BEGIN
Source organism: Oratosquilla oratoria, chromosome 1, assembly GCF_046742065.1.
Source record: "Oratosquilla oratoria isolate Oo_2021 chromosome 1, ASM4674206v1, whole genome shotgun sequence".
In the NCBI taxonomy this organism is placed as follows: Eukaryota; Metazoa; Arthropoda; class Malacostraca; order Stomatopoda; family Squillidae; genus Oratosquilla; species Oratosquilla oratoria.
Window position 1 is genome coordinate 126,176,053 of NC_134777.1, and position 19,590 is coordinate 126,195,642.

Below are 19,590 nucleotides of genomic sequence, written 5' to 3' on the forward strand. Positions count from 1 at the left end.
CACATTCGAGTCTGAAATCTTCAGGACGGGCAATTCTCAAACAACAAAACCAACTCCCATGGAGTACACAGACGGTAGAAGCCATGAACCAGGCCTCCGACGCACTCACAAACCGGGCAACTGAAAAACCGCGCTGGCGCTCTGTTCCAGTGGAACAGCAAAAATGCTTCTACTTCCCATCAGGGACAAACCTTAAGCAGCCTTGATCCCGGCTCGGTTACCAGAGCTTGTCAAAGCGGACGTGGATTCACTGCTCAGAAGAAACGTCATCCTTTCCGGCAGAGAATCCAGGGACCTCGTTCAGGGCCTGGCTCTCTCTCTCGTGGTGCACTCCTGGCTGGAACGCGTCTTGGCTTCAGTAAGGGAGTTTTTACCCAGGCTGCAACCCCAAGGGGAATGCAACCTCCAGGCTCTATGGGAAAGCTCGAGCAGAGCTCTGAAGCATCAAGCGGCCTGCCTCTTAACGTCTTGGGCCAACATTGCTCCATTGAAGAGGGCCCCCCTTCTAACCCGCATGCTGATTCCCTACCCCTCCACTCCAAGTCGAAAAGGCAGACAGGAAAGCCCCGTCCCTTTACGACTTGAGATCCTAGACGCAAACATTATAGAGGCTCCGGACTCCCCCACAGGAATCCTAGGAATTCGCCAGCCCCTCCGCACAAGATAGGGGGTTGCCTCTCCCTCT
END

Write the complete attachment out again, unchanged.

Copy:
Source organism: Oratosquilla oratoria, chromosome 1, assembly GCF_046742065.1.
Source record: "Oratosquilla oratoria isolate Oo_2021 chromosome 1, ASM4674206v1, whole genome shotgun sequence".
In the NCBI taxonomy this organism is placed as follows: Eukaryota; Metazoa; Arthropoda; class Malacostraca; order Stomatopoda; family Squillidae; genus Oratosquilla; species Oratosquilla oratoria.
Window position 1 is genome coordinate 126,176,053 of NC_134777.1, and position 19,590 is coordinate 126,195,642.

Below are 19,590 nucleotides of genomic sequence, written 5' to 3' on the forward strand. Positions count from 1 at the left end.
CACATTCGAGTCTGAAATCTTCAGGACGGGCAATTCTCAAACAACAAAACCAACTCCCATGGAGTACACAGACGGTAGAAGCCATGAACCAGGCCTCCGACGCACTCACAAACCGGGCAACTGAAAAACCGCGCTGGCGCTCTGTTCCAGTGGAACAGCAAAAATGCTTCTACTTCCCATCAGGGACAAACCTTAAGCAGCCTTGATCCCGGCTCGGTTACCAGAGCTTGTCAAAGCGGACGTGGATTCACTGCTCAGAAGAAACGTCATCCTTTCCGGCAGAGAATCCAGGGACCTCGTTCAGGGCCTGGCTCTCTCTCTCGTGGTGCACTCCTGGCTGGAACGCGTCTTGGCTTCAGTAAGGGAGTTTTTACCCAGGCTGCAACCCCAAGGGGAATGCAACCTCCAGGCTCTATGGGAAAGCTCGAGCAGAGCTCTGAAGCATCAAGCGGCCTGCCTCTTAACGTCTTGGGCCAACATTGCTCCATTGAAGAGGGCCCCCCTTCTAACCCGCATGCTGATTCCCTACCCCTCCACTCCAAGTCGAAAAGGCAGACAGGAAAGCCCCGTCCCTTTACGACTTGAGATCCTAGACGCAAACATTATAGAGGCTCCGGACTCCCCCACAGGAATCCTAGGAATTCGCCAGCCCCTCCGCACAAGATAGGGGGTTGCCTCTCCCTCT